With Matt Lyons, head chef of The Jolly Crick­eters in Seer Green

Buckinghamshire Advertiser - - PEOPLEANDPLACES - IN­TRO: HIS­TORY: METHOD­OL­OGY: Visit us at www.cock­tail­maker for fur­ther ad­vice and tips

IS the sea­son to be jolly, tra la la la la la la la la… I can’t sing but I can’t help burst­ing into song and feel­ing the fes­tive spirit as I am writ­ing this recipe. This week we’re go­ing very fes­tive with a recipe for Pheas­ants on Horse­back.

Th­ese lit­tle num­bers are sim­ply fan­tas­tic, not only served as a canapé or snack, but as part of all the trim­mings with your Christ­mas feast.

The game sea­son is in full swing and hope­fully ev­ery­one has en­joyed a pheas­ant or two so far this sea­son. They are easy to come by and if, like me, you pre­fer to cook the breast and legs sep­a­rately, then this recipe is an ideal one to use up the pheas­ant legs that have ac­cu­mu­lated dur­ing the sea­son.

You will be pleas­antly sur­prised how much meat is on a pheas­ant’s leg – quite a lot once it’s cooked well and you flake the meat from the bone.

The leg meat can be quite dry and mix­ing it with the drunken prunes and sausage­meat turns it into de­li­cious suc­cu­lent lit­tle snacks. 50g cel­ery, finely diced 200g Cum­ber­land sausage­meat 2tbsp chopped fresh mixed herbs (chives,

chervil, pars­ley, sage) 12 rash­ers smoked streaky ba­con, cut in half

width­ways Sea salt and freshly cracked black pep­per Method Pre­heat the oven to 180C/gas mark 4. Put the chopped prunes into a small bowl, pour over the Ar­magnac and stir, then leave to soak while the pheas­ant legs are cook­ing. Place the pheas­ant legs in a roast­ing tin; pour over half the oil and sea­son with salt and black pep­per. Roughly chop the thyme leaves and scat­ter over the pheas­ant legs. Roast in the oven for 25-30 min­utes or un­til the skin is golden brown and crisp and the meat is soft, flaky and cooked. Re­move from the oven and let the pheas­ant legs cool for 30 min­utes be­fore flak­ing the meat from the bones. Dis­card the bones and skin. Mean­while, heat the re­main­ing oil in a small saucepan over a low heat, add the shal­lot, garlic, cel­ery, salt and black pep­per, cover and sweat un­til cooked and com­pletely soft­ened – this should take 8-10 min­utes. Re­move from the heat and leave to cool. Put the flaked pheas­ant meat into a mix­ing bowl, with the cooled shal­lot mix­ture, the sausage­meat, chopped herbs and soaked prunes and Ar­magnac and mix un­til well com­bined. Di­vide and roll the mix­ture into 24 even-size balls and then shape each one into a ‘sausage’ about 2cm in di­am­e­ter. Wrap one piece of streaky ba­con around each ‘sausage’ and se­cure with a cock­tail stick. Place them in a roast­ing tin and leave to rest in the fridge for 30 min­utes be­fore cook­ing. This will firm them up and pre­vent them from fall­ing apart whilst cook­ing. Once rested, heat the oven to 180C/gas mark 4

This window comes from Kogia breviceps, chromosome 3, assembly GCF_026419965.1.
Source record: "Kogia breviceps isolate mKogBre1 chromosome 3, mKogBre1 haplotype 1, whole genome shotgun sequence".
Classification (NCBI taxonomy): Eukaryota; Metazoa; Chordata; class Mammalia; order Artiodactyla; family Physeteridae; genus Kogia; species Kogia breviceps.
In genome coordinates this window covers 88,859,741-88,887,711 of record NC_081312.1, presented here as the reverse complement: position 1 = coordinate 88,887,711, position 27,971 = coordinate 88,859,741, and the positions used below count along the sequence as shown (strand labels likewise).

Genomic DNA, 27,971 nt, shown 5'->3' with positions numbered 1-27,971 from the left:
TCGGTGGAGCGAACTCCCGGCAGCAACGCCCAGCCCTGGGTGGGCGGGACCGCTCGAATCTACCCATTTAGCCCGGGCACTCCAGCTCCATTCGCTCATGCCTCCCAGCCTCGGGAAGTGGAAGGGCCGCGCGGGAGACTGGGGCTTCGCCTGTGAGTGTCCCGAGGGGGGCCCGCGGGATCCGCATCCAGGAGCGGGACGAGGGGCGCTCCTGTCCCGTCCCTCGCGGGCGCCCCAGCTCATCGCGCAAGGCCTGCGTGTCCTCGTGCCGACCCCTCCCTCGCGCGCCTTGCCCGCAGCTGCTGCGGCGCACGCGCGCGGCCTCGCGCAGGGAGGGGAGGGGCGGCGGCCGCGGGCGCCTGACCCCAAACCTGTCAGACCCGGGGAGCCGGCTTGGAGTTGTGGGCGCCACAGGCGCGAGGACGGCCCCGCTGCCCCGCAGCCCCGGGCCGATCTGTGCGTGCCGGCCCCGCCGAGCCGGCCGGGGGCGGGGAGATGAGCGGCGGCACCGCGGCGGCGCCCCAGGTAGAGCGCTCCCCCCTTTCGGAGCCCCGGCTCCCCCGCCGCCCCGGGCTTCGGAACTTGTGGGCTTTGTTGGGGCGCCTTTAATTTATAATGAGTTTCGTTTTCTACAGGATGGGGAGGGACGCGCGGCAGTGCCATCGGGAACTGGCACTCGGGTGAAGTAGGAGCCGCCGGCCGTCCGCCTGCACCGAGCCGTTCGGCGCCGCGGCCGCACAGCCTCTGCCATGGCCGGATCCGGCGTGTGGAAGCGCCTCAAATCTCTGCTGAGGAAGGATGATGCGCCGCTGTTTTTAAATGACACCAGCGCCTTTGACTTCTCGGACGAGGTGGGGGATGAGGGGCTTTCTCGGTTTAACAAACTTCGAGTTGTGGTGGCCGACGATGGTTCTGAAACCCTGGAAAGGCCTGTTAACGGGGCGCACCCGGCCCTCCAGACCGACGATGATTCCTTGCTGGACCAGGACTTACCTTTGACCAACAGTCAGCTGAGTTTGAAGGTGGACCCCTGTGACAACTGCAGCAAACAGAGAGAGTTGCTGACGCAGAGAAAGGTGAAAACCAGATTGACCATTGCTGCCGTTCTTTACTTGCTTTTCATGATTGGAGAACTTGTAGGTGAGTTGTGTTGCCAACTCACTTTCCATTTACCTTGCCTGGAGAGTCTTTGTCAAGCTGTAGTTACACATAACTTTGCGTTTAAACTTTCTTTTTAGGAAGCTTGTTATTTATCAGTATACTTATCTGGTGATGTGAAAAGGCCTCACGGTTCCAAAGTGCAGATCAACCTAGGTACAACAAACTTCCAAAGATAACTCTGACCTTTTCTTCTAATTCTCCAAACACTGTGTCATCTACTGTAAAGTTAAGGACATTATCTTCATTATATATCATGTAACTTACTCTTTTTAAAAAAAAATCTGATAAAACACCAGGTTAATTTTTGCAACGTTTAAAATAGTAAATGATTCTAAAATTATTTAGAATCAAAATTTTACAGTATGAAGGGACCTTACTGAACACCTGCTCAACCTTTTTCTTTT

again. Cook the pheas­ants on horse­back for 12-15 min­utes, or un­til the ba­con is golden brown and crisp and the sausage­meat mix­ture is cooked all the way through. Re­move from the oven, cover with foil and let them rest for 5 min­utes be­fore ar­rang­ing on a plate to serve. Makes 24 canapés, or serves eight to 12 as part of the Christ­mas meal.

A sweet drink with a de­cep­tive bite from the pas­sion fruit liqueur, which is the cock­tail’s se­cret weapon. Its simplicity makes it ideal to serve in the fes­tive sea­son.

This is a sta­ple of any good cock­tail bar­tender’s reper­toire. It’s also a vari­ant of ’Red Hot Pas­sion’, which in­tro­duces triple sec and amaretto to the mix. Both are equally de­li­cious but the lat­ter should be sipped with cau­tion, its sweet taste be­ly­ing its strength!

Add one shot of pas­sion fruit liqueur, one shot of vodka, three shots of cran­berry juice, three shots of freshly squeezed orange juice to a shaker tin filled with ice, shake and strain into an ice-filled glass. Add an op­tional split cherry to gar­nish.

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